|Previous Blog Entries|
Mar 2015 - Police Pensions - Some Facts
Dec 2014 - Taser
May 2014 - Home Secretary - Political "Shock & Awe"
October 2013 - Is the big question, are the IPCC fit for purpose?
August 2013 - Police Integrity
January 2013 - Police Pensions - Sold Down The River?
September 2012 - Taking Any Active Part in Politics!
July 2012 - Causual Overtime - Myth Buster
|Current Blog Entry|
Police Pensions - Some Facts
(1) In the autumn of 2011, Danny Alexander MP (Chief Secretary to the Treasury) announced the 10 year protection for public sector pensions.
This was done in the face of widespread public sector strikes.
At this point PFEW did not know if that protection would apply to police officers.
All public sector pensions were going to change following Lord Hutton's report, a report with cross-party support. This dictated government policy in relation to public sector pensions in the context of austerity. Public sector workers were going to pay more, for longer, for less. Police pensions were not going to be exempt from this.
(2) In April 2012, the Home Secretary announced her "reference scheme" for a new police pension scheme. This included working until 60 and the 10 year protection outlined some 6 months earlier.
She only had to consult on pensions. Pensions are not negotiable.
PFEW's stance was clear - a new pension scheme should only apply to new joiners as it had done in 2006.
This was rejected due to the government's clear policy - pay more, for longer, for less.
PFEW, along with the Superintendents' Association and the Chief Police Officers Staff Association (the Staff Side of the now defunct Police Negotiating Board) had to make a decision. Engage in the consultation to try and make the reference scheme better or simply reject the reference scheme and let the Home Secretary force it through.
Be under no illusion, the Home Secretary could & would have introduced her reference scheme.
The decision taken was to engage in the consultation. This produced the ability to retire at 55, albeit with an actuarially reduced pension, and it extended the 10 year protection to those aged 38, and introduced tapered protection.
The consultation protected more officers and gave the ability for all to retire at 55.
All serving officers were never going to be protected - the government had already rejected that option.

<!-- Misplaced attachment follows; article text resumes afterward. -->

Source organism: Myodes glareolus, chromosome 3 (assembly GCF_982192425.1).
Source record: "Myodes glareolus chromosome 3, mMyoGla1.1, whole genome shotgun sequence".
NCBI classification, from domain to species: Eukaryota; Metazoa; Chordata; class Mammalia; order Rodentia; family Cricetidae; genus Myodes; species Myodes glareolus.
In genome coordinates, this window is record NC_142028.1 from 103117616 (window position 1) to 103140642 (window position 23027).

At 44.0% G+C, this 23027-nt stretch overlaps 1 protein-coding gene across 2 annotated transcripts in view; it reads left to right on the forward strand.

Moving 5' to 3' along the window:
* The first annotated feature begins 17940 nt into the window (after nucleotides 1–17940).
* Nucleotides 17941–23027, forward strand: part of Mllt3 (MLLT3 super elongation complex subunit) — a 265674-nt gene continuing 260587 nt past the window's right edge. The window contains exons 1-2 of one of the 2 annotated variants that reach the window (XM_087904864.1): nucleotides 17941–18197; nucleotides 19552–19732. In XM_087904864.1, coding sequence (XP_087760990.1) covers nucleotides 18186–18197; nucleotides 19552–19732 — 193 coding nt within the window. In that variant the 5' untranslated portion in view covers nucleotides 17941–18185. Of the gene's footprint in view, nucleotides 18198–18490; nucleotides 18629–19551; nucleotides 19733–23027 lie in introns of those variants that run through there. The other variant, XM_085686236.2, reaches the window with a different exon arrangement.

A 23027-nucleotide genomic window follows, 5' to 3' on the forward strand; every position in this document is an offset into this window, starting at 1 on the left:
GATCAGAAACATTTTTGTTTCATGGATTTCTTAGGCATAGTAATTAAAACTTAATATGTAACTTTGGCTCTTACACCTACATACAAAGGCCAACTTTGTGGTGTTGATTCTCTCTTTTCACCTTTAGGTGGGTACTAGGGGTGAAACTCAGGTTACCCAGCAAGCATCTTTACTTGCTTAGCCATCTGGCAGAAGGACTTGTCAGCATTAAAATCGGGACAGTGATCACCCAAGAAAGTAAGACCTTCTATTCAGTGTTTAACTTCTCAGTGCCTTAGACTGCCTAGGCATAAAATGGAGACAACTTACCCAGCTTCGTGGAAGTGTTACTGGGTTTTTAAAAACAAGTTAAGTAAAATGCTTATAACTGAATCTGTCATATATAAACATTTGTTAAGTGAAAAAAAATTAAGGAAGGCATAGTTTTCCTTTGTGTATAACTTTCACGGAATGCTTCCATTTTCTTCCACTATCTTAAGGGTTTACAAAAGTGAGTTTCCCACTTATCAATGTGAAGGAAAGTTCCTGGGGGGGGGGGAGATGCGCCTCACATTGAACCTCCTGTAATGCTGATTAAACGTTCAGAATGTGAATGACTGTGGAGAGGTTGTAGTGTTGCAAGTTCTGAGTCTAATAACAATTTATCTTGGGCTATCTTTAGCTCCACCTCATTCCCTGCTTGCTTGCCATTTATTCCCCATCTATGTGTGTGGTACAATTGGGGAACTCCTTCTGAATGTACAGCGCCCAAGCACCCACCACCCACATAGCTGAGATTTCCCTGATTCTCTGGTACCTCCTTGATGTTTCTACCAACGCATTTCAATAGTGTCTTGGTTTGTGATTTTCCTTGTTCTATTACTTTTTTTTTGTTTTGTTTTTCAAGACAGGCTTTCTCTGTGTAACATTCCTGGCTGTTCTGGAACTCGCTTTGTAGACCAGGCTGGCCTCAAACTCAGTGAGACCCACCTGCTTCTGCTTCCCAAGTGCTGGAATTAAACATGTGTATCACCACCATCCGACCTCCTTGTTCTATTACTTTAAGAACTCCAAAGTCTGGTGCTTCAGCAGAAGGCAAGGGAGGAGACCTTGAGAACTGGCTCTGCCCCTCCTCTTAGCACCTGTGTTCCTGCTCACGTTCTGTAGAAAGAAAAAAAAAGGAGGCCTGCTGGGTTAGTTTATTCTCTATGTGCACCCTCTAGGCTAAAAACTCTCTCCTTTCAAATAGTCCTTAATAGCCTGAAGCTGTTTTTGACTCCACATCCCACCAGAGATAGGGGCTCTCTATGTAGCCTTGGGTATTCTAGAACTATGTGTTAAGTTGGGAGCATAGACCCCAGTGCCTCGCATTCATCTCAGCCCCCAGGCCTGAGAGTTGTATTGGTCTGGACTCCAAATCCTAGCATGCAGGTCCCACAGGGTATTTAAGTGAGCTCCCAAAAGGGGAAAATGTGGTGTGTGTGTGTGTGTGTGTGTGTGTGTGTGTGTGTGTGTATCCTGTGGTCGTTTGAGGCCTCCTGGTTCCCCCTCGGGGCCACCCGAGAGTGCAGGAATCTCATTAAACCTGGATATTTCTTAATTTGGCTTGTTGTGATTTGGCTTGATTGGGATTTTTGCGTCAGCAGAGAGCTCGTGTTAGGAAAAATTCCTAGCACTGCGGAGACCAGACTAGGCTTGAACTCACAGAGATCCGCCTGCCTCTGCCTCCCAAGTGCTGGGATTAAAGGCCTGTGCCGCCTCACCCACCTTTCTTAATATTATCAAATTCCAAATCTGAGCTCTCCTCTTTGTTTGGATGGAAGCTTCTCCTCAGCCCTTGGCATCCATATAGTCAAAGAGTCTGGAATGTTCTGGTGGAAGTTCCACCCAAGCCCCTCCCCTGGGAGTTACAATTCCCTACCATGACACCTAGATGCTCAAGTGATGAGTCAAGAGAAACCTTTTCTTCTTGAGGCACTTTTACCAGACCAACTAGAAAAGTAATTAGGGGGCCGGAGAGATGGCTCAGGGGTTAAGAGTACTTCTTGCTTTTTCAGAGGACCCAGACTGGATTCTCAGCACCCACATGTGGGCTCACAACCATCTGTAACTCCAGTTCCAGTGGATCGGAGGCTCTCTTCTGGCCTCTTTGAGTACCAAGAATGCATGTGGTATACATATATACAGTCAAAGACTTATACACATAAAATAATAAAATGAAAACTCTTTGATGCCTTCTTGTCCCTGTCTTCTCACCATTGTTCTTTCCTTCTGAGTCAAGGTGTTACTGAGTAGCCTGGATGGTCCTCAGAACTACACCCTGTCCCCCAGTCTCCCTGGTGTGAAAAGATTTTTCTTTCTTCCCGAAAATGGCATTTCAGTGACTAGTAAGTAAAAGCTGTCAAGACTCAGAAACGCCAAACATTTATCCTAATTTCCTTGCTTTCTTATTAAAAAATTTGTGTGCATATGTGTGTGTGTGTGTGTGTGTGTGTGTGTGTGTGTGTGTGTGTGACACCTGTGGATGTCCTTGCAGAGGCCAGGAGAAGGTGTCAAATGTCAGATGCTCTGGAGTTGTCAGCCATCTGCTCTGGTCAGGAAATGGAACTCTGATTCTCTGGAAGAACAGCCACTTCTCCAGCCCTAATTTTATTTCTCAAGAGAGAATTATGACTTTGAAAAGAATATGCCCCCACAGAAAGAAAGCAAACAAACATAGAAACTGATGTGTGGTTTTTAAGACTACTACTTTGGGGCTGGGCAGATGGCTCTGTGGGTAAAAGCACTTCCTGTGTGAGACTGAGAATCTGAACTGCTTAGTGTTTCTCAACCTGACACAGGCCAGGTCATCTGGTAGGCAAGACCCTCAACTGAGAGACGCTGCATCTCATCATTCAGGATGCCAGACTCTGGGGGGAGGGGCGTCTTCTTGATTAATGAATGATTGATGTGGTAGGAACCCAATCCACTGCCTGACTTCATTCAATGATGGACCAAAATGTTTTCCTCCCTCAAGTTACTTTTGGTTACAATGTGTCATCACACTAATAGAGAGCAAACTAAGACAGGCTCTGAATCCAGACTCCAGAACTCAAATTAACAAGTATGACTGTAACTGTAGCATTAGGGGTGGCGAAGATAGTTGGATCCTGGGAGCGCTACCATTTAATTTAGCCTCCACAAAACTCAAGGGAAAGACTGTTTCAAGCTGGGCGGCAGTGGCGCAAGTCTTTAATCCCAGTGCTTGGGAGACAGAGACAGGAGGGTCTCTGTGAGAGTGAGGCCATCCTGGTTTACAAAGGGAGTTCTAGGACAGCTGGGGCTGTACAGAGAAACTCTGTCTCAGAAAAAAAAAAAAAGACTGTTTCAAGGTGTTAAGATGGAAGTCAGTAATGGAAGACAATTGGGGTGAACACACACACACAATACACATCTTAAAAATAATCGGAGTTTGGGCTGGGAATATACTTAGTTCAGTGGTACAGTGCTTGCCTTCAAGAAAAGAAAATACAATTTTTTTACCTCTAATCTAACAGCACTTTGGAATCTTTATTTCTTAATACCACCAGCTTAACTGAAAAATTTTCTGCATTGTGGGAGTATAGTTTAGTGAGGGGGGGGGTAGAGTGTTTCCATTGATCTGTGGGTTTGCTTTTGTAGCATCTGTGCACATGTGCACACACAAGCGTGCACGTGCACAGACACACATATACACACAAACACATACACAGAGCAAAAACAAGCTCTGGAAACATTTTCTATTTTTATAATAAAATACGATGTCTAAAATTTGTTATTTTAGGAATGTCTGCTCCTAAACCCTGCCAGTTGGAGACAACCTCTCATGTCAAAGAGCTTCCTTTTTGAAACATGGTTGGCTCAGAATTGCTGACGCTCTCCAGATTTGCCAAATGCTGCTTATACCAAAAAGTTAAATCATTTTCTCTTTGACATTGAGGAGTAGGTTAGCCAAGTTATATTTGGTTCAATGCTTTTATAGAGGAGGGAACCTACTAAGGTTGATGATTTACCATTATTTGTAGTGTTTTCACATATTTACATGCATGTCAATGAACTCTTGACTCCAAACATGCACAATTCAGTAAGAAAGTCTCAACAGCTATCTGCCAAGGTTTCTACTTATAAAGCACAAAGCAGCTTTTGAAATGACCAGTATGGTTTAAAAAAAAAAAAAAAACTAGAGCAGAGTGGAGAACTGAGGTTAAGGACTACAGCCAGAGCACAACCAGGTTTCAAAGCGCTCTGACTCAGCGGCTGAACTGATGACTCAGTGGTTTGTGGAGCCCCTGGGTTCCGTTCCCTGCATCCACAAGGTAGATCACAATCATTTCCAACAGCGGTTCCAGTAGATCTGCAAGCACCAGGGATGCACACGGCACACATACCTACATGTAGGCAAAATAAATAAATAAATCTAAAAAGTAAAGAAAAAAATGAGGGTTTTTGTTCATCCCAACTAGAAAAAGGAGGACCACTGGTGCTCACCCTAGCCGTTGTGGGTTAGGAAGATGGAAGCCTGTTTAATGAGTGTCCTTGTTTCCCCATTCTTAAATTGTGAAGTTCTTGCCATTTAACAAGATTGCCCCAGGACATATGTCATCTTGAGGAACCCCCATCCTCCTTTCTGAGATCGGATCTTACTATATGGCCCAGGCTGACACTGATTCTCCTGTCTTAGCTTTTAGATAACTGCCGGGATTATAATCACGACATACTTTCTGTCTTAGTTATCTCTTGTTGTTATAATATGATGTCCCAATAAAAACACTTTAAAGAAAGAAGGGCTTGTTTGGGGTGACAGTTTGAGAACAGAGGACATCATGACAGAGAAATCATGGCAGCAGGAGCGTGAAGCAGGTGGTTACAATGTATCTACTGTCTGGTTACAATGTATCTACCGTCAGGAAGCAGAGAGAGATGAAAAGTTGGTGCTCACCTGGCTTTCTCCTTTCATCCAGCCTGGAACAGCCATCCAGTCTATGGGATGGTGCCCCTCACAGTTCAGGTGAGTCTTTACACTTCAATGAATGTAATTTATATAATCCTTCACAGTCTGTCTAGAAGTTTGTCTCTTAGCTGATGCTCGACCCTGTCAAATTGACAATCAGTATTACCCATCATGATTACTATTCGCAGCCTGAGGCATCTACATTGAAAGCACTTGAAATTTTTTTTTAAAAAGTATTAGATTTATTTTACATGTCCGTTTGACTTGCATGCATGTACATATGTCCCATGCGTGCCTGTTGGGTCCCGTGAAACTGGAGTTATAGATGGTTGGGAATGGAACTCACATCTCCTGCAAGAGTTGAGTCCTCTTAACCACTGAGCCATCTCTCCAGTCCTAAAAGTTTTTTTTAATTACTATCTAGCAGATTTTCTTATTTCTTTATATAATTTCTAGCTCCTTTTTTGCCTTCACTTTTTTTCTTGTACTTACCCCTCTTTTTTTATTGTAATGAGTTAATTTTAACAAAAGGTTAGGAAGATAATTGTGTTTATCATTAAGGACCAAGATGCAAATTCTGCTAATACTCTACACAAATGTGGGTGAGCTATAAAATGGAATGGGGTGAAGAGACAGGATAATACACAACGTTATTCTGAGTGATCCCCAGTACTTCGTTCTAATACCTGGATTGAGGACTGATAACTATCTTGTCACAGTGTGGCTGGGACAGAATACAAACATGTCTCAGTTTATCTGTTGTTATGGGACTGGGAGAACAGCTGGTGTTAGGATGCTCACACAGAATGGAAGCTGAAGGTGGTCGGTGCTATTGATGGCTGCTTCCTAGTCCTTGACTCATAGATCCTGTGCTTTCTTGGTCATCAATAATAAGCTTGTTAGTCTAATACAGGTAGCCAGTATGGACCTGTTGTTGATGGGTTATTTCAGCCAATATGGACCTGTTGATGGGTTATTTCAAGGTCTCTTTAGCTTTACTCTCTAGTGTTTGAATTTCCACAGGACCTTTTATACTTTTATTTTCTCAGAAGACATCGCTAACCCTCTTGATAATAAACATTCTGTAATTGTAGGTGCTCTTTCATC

Was it right to engage in the consultation? I firmly believe the facts answer that question, but for the avoidance of doubt, they were absolutely right to engage in the consultation process.
The 2015 CARE police pension was not negotiated by PFEW.
(3) Accusations of some "dirty deal" done to protect the pensions of PFEW officials and representatives, whilst "selling their junior colleagues down the river", is wholly untrue, unfair and frankly offensive.
This accusation does not stand any scrutiny of the facts.
Remember, the 10 year protection was announced by Danny Alexander MP some 6 months before the Home Secretary revealed her plan for police pensions.
(4) Accusations that PFEW did not "fight" because the pensions of their representatives & officials were safely protected are equally untrue, unfair and offensive.
Once again such accusations do not stand any scrutiny of the facts.
Additionally I am also unsure what is meant by the word "fight". Public sector unions have been on strike. Almost exclusively they will be working until they are 67/68 until they can draw their pensions. Firefighters have been striking to achieve a better pension, including a retirement age of 55.
As police officers PFEW had to rely solely on the consultation process to achieve some improvements to the original proposal by the Home Secretary.
We held an industrial rights ballot seeking to be treated like other workers whilst at the same time arguing we were a special case and shouldn't be subject to compulsory severance, an argument PFEW won. Like it or not, the rules for the ballot were clearly laid out beforehand. The reality is that not enough officers voted.
(5) There have been calls for PFEW to provide access to financial advisors, free of charge, so members can decide on whether to remain in the new pension scheme.
A financial advisor will not explain the mechanics of the new pension scheme. A financial advisor will not be able to tell an officer what pension they will get in 10, 15 or 20 years. The new scheme has too many variables within it. A financial advisor will be able to advise on whether the scheme is a sound investment based on contribution levels, employer contributions, a potential retirement at 55, a pension pot uprating mechanism based in part on CPI, etc. I suspect I could safely predict what that advisor's answer would be. However, if that advice proves to be incorrect, individual officers need to be able to hold their financial advisor to account at some point, possibly years in the future. It is not helpful to individuals if that line of accountability is clouded or confused by the involvement of PFEW.
If officers want the mechanism or detail of the scheme explained to them then that is a matter for the employer not the staff association. It isn't our scheme. Any answers should be sought from the expert; that expert is the pensions' administrator not a "well-meaning" Federation representative. If the answers prove to be incorrect you need to be able to hold the expert to account.
I do understand the anger of officers. However, that anger needs to be directed at the right people. It is not PFEW who have changed your pension. It is the government. Officers' anger should be directed towards them.
At our open meeting in 2010 I described the "perfect storm". Sadly that has proved to be all too accurate.
Kent Police Federation